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Kalash or Kalasha is a coconut circled by mango leaves on a pot. The pot for the Kalasha can be made of clay, brass or copper. A kalasha can be filled with water, rice or other grains. Mango leaves are arranged in the mouth of the pot. A coconut – outer green covering removed – is placed over the mouth of the pot. The neck of the pot is tied with a white, yellow or red colored thread or cloth. Some people draw a swastika on the side of the pot. Depending on their artistic skill, some draw various designs using natural products.
The Kalasha symbolically represents creation. The vacant pot, symbolizes earth, and the water filled symbolizes the primordial water from which life began on earth. Life began in water and nothing can exist in this world without water.
The mango leaves represent the life forms. And coconut a product from the life forms is again filled with water symbolically representing endless cycle and the single thread that runs in all of us.
You can buy Bhommais at Poompuhar or Ranganathan Street in Chennai. (http://divyaswords.sulekha.com/blog…)
You can also see these links
Please see http://www.hindu-blog.com/2008/09/m… to know about Marapachi Dolls
Marapachi Dolls are an indispensable part of Navaratri Bommai Kolu doll arrangements. Marapachi Bommai literally means wooden toys. Golu or Kolu is the display of dolls during Navratri in South India especially in Tamil Nadu, Andhra Pradesh and parts of Kerala. Marapachi wooden dolls are figures that were made for children from dark wood. They were toys for children in ancient days. But today they are confined to the Golu display. In 2008, Navratri puja begins on September 30.
Marapachi Dolls are a pair of male and female dolls which forms the most important part of Navarathri Golu arrangements. They are sold as a couple – male and female. The dolls are mostly made of reddish wood. They are finely carved and are available in various sizes. During display, the wooden couple is beautifully adorned with colorful attires and jewellery.
Marapachi dolls are a proud possession for many people and are handed down generations.
The female doll in Marapachi dolls is displayed to the right of the male doll and is usually placed on the first step or after Lord Ganesh. Marapachi dolls are mainly made in Tirupati.
Please see http://www.hindu-blog.com/2007/10/b… to know How the Kolu Dolls are Traditionally arranged
Bommai Kolu :
Bommai Kolu or Bommala Koluvu is the artistic display of dolls by women during Navarathri and Dusshera in Tamil Nadu, Andhra Pradesh, Karnataka and among certain communities in Kerala. In 2008, Navaratri begins on September 30. The dolls, called Kollu or Golu, represents the durbar or assembly of Goddess Durga. This assembly is held just before Mother Goddess ventures on her mission to slay Mahishasura, the buffalo-headed demon. Therefore when depicted along with the ‘kolu,’ Goddess Durga is also referred as Mahishasura-mardini.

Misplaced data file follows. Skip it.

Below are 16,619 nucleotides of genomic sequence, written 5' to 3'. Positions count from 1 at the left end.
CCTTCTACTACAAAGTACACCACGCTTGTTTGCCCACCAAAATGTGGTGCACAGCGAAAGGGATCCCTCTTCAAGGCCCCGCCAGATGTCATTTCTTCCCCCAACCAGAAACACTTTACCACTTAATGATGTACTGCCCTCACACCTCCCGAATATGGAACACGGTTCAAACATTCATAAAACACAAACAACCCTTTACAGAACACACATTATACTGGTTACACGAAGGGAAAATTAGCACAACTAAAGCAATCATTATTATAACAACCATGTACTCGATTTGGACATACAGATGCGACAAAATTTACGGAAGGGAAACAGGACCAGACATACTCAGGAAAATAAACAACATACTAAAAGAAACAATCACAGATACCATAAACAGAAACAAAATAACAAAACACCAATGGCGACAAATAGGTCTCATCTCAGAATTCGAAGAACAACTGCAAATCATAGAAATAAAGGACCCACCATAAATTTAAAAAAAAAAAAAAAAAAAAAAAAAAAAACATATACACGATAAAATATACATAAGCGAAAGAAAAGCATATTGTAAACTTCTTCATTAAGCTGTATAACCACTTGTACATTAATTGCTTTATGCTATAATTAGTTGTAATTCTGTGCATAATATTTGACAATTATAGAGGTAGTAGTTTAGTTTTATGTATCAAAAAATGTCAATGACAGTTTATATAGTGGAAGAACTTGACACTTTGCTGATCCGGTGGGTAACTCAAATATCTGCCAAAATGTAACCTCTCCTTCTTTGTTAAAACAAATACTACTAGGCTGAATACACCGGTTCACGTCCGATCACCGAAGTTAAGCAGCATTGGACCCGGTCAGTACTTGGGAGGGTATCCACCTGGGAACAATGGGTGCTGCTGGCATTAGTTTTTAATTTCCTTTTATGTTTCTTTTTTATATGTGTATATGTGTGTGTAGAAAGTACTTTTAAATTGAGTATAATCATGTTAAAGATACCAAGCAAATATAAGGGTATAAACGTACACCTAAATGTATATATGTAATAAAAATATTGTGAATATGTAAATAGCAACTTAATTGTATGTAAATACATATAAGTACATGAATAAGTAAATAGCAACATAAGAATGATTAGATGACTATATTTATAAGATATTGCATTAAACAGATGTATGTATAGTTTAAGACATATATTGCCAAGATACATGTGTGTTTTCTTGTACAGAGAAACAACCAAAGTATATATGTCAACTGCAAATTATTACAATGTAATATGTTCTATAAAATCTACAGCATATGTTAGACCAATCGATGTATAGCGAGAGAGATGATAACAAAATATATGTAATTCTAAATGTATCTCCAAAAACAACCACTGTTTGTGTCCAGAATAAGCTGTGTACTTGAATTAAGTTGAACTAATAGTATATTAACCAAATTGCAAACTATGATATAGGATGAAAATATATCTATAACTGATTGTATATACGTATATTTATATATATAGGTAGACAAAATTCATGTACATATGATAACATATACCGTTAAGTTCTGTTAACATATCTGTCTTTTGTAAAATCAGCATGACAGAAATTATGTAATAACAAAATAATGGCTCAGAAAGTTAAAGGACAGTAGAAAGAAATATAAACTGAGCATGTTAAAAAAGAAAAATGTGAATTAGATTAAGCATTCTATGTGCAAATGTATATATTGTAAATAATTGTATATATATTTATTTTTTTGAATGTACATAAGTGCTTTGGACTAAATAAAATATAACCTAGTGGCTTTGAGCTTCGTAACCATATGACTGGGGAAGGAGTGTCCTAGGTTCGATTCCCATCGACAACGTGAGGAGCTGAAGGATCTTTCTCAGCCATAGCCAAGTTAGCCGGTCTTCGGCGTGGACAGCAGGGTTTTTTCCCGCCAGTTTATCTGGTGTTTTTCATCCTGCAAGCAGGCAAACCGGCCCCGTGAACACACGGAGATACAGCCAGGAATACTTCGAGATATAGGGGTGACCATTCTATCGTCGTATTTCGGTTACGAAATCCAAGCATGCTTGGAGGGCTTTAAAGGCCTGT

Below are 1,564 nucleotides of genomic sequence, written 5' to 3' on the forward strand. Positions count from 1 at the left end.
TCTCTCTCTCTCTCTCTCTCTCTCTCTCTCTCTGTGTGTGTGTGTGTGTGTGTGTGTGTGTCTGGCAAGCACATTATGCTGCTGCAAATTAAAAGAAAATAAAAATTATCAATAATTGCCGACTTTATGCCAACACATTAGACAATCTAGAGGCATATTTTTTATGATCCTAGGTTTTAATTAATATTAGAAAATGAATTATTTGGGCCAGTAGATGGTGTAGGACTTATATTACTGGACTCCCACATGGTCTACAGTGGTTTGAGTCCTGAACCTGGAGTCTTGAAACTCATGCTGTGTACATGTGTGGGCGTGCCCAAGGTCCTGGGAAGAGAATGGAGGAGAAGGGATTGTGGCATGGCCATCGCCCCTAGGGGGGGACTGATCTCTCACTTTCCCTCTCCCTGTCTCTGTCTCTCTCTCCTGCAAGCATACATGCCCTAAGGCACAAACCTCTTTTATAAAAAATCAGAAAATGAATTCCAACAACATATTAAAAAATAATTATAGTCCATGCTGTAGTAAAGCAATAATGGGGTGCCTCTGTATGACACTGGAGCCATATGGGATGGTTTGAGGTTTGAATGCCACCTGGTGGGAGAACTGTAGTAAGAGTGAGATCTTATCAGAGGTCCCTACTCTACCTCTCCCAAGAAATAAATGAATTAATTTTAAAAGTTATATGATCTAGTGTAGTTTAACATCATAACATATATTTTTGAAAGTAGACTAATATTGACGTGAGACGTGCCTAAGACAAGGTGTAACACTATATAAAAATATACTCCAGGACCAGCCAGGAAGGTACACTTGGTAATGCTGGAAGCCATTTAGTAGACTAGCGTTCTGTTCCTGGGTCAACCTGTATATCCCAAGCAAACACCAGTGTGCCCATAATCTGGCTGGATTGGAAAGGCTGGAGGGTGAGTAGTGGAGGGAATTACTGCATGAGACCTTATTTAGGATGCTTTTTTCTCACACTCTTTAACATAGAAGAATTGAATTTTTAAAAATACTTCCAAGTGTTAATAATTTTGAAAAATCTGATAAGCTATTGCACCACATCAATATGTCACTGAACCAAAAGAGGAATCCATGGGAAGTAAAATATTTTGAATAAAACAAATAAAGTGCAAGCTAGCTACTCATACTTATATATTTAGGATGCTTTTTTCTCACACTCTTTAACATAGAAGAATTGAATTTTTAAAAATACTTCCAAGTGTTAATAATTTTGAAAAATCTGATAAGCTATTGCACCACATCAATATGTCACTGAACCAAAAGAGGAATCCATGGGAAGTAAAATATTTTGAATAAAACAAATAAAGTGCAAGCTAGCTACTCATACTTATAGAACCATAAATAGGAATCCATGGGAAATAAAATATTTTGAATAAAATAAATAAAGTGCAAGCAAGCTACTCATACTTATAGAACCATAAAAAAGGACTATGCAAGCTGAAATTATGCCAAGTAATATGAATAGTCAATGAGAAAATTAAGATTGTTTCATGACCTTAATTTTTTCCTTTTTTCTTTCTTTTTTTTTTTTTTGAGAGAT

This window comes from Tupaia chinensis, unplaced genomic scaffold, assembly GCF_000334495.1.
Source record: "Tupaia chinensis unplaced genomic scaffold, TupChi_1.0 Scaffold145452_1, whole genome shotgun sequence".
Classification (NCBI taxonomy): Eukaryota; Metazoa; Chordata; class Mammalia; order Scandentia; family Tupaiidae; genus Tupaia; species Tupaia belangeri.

Earlier, special artisans were invited to homes to create kolu dolls. But nowadays most people rely on readymade kolu dolls and ‘special Bommai kolu’ sets that hit the market during the period. The kolu arrangement is a forte of women and young girls. Creative women add new dolls to their collection each year. Some women collect dolls throughout the year keeping in mind the Navratri Kolu. It must be noted here that some of the dolls used in Navratri kolu are very old as they have been handed down to generations.
But sadly the Bommai Kolu ritual is no longer held as elaborately as they used to be in houses. Nowadays, people rarely find time to collect or make dolls and therefore the Bommai Kolu is slowly becoming a community affair. The huge collection of dolls from various households in an area makes the community Bommai Kolu a grand affair.
How the Kolu Dolls are Traditionally arranged?
The Navratri or Dasara kolu is displayed on stairs created from wood. The number of steps depends on the availability of the dolls. The maximum number is nine – representing the nine days of Navratri. Usually, the steps erected are even numbers – 1, 3, 5, 7, 9 or 11.
There are no hard and fast rules for arranging the dolls. Nowadays, the arrangement depends on the availability of dolls. In most places, the entire nine steps will be filled with statues of various gods and goddesses in Hindu pantheon. For some, the Navratri Kolu is a simple arrangement of various deities in three steps.
The topmost three steps are dedicated to various gods and goddesses. In some areas, people place a ‘Purna Kumbham’ on the topmost step.
The next three steps – 4, 5 and 6 – are dedicated to Gurus, saints, religious personalities and other highly respected figures in the country and world.
The seventh step is dedicated to various social activities and festivals. People depict marriages and important festivals in this step.
Business, crafts and other economic activities are depicted in the eighth step. Creative women depict a buzzing market place and other activities.
The ninth step is dedicated to dolls made of wood. Dolls of men, women, children, animals and birds are placed in this step.
During Bommai Kolu, the entire neighborhood, friends and relatives gather in a house and sing bhajans dedicated to Goddess Durga. Special sweets are prepared during the period.
On the Vijayadashami day (the tenth day), the dolls are taken out.
You can also see http://www.hindu-blog.com/2007/10/n…